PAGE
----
And that’s where I came in. I found the bailee, who was at that point officially a felon, and brought him back into the system. If I found the Failure to Appear, better known as an FTA, in a timely fashion, the court gave Vinnie his cash back. For this fugitive apprehension I received ten percent of the bond amount, and Vinnie was left with a five percent profit.
I’d originally taken the job out of desperation when I’d been laid off (through no fault of my own) as lingerie buyer for E. E. Martin. The alternative to unemployment had been overseeing the boxing machine at the tampon factory. A worthy task, but not something that got me orgasmic.
I wasn’t sure why I was still working for Vinnie. I suspected it had something to do with the title. Bounty hunter. It held a certain cachet. Even better, the job didn’t require panty hose.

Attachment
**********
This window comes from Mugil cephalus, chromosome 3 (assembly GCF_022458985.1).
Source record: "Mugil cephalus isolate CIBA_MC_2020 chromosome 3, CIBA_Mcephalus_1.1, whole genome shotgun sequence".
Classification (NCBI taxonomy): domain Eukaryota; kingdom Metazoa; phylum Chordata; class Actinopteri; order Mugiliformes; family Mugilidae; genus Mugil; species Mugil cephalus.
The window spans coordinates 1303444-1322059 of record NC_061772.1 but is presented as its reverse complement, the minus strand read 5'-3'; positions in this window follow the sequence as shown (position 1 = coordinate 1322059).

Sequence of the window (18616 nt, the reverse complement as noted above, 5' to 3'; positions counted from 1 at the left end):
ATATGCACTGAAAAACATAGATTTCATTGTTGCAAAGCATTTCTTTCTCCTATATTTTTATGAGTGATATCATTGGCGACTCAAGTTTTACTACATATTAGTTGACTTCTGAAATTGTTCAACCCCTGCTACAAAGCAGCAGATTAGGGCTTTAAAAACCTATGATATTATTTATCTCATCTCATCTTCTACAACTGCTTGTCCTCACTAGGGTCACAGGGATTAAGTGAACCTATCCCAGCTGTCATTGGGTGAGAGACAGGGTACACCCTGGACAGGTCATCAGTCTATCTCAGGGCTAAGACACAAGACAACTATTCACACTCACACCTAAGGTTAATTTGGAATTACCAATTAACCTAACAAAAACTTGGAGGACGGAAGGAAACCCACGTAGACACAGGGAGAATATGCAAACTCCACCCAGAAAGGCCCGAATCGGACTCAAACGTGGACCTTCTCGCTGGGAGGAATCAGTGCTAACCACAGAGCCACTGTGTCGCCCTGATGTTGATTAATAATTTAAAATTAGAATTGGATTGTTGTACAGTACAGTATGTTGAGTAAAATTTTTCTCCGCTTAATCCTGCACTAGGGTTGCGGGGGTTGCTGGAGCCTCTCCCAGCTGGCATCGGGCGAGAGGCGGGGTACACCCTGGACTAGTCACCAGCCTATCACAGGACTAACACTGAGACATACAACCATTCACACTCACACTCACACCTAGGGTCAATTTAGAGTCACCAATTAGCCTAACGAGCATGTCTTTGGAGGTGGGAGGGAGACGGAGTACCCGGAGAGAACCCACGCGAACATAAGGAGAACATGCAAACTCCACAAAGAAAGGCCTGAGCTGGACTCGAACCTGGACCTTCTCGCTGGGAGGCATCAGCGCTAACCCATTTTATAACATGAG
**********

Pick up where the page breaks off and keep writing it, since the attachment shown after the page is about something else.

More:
Vinnie smiled his oily smile, enjoying the story he was telling me. “In his misplaced zeal to be Most Hated Cop of the Year, Gaspick delivers a little lecture to Mo on road safety, and while Gaspick is lecturing, Mo squirms in his seat, and Gaspick catches a glimpse of a forty-five stuck in Mo’s jacket pocket.”
“And Mo got busted for carrying concealed,” I said.
Carrying concealed was frowned upon in Trenton. Permits were issued sparingly to a few jewelers, and judges and couriers. Getting caught carrying concealed illegally was considered unlawful possession of a firearm and was an indictable offense. The weapon was confiscated, bail was set and the bearer of the weapon was shit out of luck.
Of course, this didn’t stop a sizable percentage of the population of Jersey from carrying concealed. Guns were bought at Bubba’s Gun Shop, inherited from relatives, passed off among neighbors and friends and purchased second-, third-and fourth-hand from and by citizens who were fuzzy on the details of gun control. Logic dictated that if the government issued a license to own a gun then it must be okay to put it in your purse. I mean, why else would a person want a gun if not to carry it in her purse. And if it wasn’t okay to carry a gun in your purse, then the law was stupid. And no one in Jersey was going to put up with a stupid law.